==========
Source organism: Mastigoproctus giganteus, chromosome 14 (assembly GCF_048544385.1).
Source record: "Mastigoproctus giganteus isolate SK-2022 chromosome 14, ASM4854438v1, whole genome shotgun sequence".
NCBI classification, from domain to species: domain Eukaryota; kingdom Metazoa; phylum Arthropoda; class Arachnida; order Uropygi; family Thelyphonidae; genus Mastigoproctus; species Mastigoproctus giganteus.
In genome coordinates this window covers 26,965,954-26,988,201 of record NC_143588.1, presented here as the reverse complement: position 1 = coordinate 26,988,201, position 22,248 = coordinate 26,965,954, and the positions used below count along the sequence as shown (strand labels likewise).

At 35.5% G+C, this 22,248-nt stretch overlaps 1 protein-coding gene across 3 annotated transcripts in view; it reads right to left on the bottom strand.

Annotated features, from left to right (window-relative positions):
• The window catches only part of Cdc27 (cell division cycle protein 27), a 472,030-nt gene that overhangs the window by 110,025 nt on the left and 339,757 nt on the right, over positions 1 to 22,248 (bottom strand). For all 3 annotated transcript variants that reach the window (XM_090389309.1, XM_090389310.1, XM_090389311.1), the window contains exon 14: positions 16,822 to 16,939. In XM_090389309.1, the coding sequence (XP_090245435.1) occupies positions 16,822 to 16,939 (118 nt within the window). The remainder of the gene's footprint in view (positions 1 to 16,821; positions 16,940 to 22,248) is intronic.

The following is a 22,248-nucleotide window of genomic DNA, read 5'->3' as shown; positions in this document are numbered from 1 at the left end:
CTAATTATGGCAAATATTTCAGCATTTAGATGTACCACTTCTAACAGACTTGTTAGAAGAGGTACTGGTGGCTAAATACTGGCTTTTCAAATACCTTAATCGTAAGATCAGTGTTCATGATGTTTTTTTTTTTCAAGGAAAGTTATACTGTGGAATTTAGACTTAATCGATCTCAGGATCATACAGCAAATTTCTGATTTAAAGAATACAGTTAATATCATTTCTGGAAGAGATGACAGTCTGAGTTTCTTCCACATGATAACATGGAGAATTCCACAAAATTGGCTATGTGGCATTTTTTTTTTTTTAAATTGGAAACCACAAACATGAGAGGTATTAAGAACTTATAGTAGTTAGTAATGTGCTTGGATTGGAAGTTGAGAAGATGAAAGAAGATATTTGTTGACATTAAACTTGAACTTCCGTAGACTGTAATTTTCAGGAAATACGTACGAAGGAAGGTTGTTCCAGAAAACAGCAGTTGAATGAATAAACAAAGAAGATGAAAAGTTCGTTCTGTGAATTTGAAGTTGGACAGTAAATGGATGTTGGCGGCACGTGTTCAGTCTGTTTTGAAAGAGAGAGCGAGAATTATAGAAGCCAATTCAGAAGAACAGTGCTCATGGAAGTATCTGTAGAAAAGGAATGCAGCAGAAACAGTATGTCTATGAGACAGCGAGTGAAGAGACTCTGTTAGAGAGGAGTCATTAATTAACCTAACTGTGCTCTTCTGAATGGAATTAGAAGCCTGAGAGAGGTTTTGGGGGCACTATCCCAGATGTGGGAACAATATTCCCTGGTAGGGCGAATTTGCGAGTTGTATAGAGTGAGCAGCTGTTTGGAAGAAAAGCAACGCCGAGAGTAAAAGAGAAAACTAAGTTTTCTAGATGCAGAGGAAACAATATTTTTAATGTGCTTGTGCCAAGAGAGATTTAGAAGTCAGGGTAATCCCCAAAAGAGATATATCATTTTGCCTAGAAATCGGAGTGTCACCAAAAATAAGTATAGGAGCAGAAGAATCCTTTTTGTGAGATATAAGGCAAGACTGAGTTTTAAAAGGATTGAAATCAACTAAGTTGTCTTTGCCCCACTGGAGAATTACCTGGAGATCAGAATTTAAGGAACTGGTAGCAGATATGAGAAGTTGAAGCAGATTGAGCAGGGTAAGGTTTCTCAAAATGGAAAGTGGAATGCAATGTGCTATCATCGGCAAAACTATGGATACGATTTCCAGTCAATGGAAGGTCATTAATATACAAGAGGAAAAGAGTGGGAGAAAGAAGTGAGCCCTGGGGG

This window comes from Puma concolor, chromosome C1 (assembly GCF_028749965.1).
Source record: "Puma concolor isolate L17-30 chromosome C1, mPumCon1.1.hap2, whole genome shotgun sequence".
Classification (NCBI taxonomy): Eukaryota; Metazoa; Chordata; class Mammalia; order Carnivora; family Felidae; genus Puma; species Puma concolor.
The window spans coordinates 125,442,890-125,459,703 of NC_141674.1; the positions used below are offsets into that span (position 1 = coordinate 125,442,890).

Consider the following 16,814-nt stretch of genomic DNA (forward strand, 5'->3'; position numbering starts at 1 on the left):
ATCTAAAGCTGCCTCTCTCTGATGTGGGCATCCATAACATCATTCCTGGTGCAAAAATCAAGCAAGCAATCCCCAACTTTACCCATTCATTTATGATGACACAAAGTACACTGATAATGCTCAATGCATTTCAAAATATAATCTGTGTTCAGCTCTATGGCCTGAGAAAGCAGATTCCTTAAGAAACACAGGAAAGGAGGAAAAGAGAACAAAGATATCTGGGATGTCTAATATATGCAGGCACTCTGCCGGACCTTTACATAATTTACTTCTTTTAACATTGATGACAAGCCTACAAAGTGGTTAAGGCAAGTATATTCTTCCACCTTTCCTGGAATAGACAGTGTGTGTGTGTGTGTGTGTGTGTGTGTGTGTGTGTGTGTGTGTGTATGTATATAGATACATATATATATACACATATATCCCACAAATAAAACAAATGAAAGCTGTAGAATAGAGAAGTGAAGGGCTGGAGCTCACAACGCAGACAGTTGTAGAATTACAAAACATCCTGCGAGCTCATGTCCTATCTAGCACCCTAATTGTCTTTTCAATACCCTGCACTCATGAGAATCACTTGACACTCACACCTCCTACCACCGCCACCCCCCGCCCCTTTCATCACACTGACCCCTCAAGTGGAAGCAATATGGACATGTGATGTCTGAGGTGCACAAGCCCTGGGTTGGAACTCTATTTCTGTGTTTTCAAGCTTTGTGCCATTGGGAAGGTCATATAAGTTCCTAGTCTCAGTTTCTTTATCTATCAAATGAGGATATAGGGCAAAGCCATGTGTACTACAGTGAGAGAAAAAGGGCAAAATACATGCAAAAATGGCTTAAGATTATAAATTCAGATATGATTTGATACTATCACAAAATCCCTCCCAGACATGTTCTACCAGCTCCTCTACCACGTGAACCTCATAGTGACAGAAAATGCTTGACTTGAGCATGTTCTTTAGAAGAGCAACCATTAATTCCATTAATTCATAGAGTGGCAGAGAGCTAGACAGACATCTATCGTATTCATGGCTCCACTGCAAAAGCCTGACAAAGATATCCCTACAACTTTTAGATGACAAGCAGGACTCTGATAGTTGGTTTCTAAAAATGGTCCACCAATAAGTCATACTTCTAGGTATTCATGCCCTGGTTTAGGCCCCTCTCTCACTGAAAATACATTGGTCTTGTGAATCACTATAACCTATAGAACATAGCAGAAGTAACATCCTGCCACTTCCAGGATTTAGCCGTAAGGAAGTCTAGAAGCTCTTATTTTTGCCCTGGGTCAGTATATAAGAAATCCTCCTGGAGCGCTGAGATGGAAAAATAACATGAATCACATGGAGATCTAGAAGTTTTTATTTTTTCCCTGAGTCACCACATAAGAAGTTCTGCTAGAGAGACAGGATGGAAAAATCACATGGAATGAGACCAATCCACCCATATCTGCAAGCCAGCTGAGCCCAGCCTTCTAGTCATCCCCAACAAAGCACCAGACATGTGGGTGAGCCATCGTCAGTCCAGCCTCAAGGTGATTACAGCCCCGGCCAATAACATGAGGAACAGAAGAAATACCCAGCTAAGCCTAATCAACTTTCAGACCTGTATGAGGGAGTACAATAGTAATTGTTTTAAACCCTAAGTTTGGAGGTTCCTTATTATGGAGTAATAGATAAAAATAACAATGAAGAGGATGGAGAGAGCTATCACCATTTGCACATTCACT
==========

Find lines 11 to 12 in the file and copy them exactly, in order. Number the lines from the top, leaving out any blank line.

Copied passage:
Source record: "Puma concolor isolate L17-30 chromosome C1, mPumCon1.1.hap2, whole genome shotgun sequence".
Classification (NCBI taxonomy): Eukaryota; Metazoa; Chordata; class Mammalia; order Carnivora; family Felidae; genus Puma; species Puma concolor.